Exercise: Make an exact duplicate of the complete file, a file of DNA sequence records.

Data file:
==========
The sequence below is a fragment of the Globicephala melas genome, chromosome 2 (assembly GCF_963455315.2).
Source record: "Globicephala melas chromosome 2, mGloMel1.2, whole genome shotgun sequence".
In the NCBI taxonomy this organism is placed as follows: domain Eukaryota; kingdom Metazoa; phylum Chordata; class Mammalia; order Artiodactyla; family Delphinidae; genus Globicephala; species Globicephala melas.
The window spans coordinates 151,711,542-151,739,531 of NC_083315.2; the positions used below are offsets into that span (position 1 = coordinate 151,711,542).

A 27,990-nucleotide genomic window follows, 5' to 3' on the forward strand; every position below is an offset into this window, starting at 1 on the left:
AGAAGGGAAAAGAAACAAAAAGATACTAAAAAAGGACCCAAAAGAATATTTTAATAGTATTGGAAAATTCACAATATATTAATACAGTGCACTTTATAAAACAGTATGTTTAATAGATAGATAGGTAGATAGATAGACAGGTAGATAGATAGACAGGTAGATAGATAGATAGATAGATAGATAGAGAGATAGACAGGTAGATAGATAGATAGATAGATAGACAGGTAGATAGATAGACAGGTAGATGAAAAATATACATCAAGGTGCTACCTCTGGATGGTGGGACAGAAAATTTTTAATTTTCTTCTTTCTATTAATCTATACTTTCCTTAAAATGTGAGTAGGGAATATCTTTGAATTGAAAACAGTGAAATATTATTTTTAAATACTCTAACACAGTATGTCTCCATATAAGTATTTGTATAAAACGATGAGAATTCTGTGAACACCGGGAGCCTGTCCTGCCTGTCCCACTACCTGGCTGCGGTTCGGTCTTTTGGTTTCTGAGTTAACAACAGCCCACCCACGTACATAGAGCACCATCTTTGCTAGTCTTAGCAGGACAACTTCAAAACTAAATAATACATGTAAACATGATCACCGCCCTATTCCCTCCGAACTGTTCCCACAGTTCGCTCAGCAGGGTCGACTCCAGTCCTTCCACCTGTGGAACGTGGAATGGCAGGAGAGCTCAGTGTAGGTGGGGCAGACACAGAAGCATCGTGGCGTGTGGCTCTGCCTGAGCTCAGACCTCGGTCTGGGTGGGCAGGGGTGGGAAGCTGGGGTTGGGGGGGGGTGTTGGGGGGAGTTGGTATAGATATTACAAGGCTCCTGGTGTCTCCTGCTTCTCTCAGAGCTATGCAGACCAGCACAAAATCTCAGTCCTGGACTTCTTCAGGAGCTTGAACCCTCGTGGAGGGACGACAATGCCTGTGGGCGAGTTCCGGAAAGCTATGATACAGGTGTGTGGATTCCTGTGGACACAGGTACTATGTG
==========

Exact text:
The sequence below is a fragment of the Globicephala melas genome, chromosome 2 (assembly GCF_963455315.2).
Source record: "Globicephala melas chromosome 2, mGloMel1.2, whole genome shotgun sequence".
In the NCBI taxonomy this organism is placed as follows: domain Eukaryota; kingdom Metazoa; phylum Chordata; class Mammalia; order Artiodactyla; family Delphinidae; genus Globicephala; species Globicephala melas.
The window spans coordinates 151,711,542-151,739,531 of NC_083315.2; the positions used below are offsets into that span (position 1 = coordinate 151,711,542).

A 27,990-nucleotide genomic window follows, 5' to 3' on the forward strand; every position below is an offset into this window, starting at 1 on the left:
AGAAGGGAAAAGAAACAAAAAGATACTAAAAAAGGACCCAAAAGAATATTTTAATAGTATTGGAAAATTCACAATATATTAATACAGTGCACTTTATAAAACAGTATGTTTAATAGATAGATAGGTAGATAGATAGACAGGTAGATAGATAGACAGGTAGATAGATAGATAGATAGATAGATAGAGAGATAGACAGGTAGATAGATAGATAGATAGATAGACAGGTAGATAGATAGACAGGTAGATGAAAAATATACATCAAGGTGCTACCTCTGGATGGTGGGACAGAAAATTTTTAATTTTCTTCTTTCTATTAATCTATACTTTCCTTAAAATGTGAGTAGGGAATATCTTTGAATTGAAAACAGTGAAATATTATTTTTAAATACTCTAACACAGTATGTCTCCATATAAGTATTTGTATAAAACGATGAGAATTCTGTGAACACCGGGAGCCTGTCCTGCCTGTCCCACTACCTGGCTGCGGTTCGGTCTTTTGGTTTCTGAGTTAACAACAGCCCACCCACGTACATAGAGCACCATCTTTGCTAGTCTTAGCAGGACAACTTCAAAACTAAATAATACATGTAAACATGATCACCGCCCTATTCCCTCCGAACTGTTCCCACAGTTCGCTCAGCAGGGTCGACTCCAGTCCTTCCACCTGTGGAACGTGGAATGGCAGGAGAGCTCAGTGTAGGTGGGGCAGACACAGAAGCATCGTGGCGTGTGGCTCTGCCTGAGCTCAGACCTCGGTCTGGGTGGGCAGGGGTGGGAAGCTGGGGTTGGGGGGGGGTGTTGGGGGGAGTTGGTATAGATATTACAAGGCTCCTGGTGTCTCCTGCTTCTCTCAGAGCTATGCAGACCAGCACAAAATCTCAGTCCTGGACTTCTTCAGGAGCTTGAACCCTCGTGGAGGGACGACAATGCCTGTGGGCGAGTTCCGGAAAGCTATGATACAGGTGTGTGGATTCCTGTGGACACAGGTACTATGTG